06 December 2007
Published by BIRN's Balkan Insight
Name a war in which the victor, having smashed a rival, feigns neutrality at the end and chooses not to dictate terms.
The answer: Kosovo, 1999.
There has only ever been one war like this – and on December 10 we will begin to learn even more than we already know about the wages of war as waged by wimps.
The crisis everyone now sees coming was built into the original intervention as orchestrated by Bill Clinton, Tony Blair and the NATO allies.
Clinton and Blair have never lost their feelings of romance over Kosovo. It remains their “humanitarian war” – a first “victory” for a NATO alliance finally bold enough to articulate its post-Cold War raison d’être: hard power with good intentions “on the doorstep of Europe”.
Independence for Kosovo was never the objective. Instead, Clinton and Blair created favourable conditions for independence, then withheld it. How much greater their power appeared: to win a war and yet defer the spoils!
With Serbia still smoking, Slobodan Milosevic declared victory. The victors roared with laughter. Yet now, from the grave, Milosevic may get the last laugh.
We are witnessing the delayed unfolding of a truth obvious already in 1999 but denied by many: Clinton’s model of American interventionism as witnessed during and after the Kosovo war was fundamentally flawed – no less flawed than the updated model more recently introduced by George W. Bush, merely different.
With Bush’s interventions, the world feels the blowback right away. With Clinton’s, we wait.
The fundamental mistake was to ignore a basic principle of war, to claim and pretend – in a different way than Bush proposes – that there can ever be “a new kind of war”.
The basic principle ignored is that, in war, opposing sides fight to dictate terms of peace. They do not fight to negotiate terms of peace afterwards in Vienna. Failed negotiations are the precise reason that war is joined, and victory is the only reason to fight. Fight to negotiate, and war becomes absurdity and atrocity rolled into one.
After a war, the window of time in which to dictate terms of peace is limited. The victor must strike while the iron is hot, allowing beneficiaries of the terms to celebrate and vanquished survivors to regain their feet while acclimatising to a viable post-war reality.
By contrast, when conciliatory diplomacy follows military victory, and terms are deferred, both victor and vanquished are denied the privileges of resolution. At this point, any return to negotiation becomes awkward if not pointless, as has been the case for Serbia and Kosovo.
Time stands still. Principal actors leave the scene. To others they leave the only important questions: who will lose what, and is there any chance of gain? These are the questions Kosovo faces today.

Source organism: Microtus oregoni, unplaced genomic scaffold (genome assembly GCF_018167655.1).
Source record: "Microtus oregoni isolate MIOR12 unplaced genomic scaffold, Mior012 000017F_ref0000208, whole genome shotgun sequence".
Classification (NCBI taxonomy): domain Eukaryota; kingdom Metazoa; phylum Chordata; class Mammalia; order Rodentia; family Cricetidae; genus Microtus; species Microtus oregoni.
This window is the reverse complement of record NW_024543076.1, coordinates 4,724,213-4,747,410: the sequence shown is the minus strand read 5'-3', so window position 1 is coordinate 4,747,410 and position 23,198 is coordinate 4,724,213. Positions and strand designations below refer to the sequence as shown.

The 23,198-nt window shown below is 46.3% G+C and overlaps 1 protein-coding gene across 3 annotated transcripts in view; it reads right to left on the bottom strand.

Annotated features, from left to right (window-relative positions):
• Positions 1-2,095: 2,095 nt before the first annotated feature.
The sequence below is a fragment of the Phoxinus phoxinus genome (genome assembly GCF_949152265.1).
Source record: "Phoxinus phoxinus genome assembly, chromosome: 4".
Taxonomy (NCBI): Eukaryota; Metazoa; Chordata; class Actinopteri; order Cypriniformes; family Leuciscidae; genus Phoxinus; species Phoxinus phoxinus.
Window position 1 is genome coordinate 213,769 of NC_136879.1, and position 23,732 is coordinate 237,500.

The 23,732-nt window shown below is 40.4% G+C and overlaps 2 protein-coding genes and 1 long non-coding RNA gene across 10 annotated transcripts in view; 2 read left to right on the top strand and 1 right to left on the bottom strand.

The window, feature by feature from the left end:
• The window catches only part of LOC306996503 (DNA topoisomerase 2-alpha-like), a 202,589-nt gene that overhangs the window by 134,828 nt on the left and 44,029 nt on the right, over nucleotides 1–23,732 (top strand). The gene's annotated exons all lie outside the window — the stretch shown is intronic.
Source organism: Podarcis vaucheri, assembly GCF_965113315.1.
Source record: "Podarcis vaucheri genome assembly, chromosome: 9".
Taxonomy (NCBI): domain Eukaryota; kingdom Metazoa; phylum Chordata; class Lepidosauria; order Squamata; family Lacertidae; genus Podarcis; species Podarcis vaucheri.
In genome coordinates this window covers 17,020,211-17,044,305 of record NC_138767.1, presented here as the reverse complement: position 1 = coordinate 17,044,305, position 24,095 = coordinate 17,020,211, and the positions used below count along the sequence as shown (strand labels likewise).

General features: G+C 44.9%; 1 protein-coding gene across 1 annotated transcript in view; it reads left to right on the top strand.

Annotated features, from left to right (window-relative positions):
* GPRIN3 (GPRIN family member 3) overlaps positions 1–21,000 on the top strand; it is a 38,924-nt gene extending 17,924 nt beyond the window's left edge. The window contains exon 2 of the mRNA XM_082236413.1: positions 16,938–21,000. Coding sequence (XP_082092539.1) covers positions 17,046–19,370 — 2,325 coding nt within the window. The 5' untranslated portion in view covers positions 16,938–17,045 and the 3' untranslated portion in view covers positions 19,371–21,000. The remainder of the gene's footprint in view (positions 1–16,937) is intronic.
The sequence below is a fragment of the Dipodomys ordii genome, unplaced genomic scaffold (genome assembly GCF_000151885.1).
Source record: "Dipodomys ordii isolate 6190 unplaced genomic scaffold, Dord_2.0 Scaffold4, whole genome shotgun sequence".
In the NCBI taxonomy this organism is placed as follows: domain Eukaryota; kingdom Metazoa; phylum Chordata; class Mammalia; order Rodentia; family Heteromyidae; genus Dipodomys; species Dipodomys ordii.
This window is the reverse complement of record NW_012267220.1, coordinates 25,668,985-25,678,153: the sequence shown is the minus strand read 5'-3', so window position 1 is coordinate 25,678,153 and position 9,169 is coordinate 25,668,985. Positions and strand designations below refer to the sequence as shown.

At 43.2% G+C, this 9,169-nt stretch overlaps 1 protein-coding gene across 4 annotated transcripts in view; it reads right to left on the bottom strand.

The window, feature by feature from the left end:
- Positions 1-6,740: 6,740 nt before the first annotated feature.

Many times I have walked down Bill Clinton Boulevard, in Pristina. I always look up at the big billboard bearing the former president’s image. He smiles and waves. How horrible war is, I think, and how tragic this non-peace has been.
Victims of the non-peace, Kosovar and Serb alike, struggle to understand why this strange fate has befallen them.
“Didn’t we fight a war?”
“Didn’t we win? Where is our victory?”
“Didn’t we lose? Can we still win?”
Tension grows in the awkward silence. For eight years, the interventionists have tried to fill this silence with statements and initiatives suggesting a certain momentum toward resolution.
Indeed, the perception of momentum quickly became the new key to victory after 1999, with the interventionists habitually seizing on any and all positive change as proof that their plans for Kosovo were working.
A policy of optimism prevailed, with inconvenient obstacles to success routinely denied or ignored. It was as if, when the smoke of battle cleared, a haze of Clintonian, Blairite relativism and denial blew in behind it.
As a foreign correspondent who began covering Kosovo after the war, I quickly learned it was considered rude or even taboo to describe Kosovo as “a province still within Serbian territory under international law”, which I routinely did in my articles, citing UN Security Council Resolution 1244.
Yet, at the same time, colleagues of mine who presumed that Serbia could never stake any claim on Kosovo again complained that it was equally taboo to mention “independence”, because it forced an awkward issue.
US and European diplomats irritably dismissed Russian opposition to Kosovo’s potential independence, belittling it as a minor tactical ploy. Any questions about precedents in international law they pooh-poohed scornfully.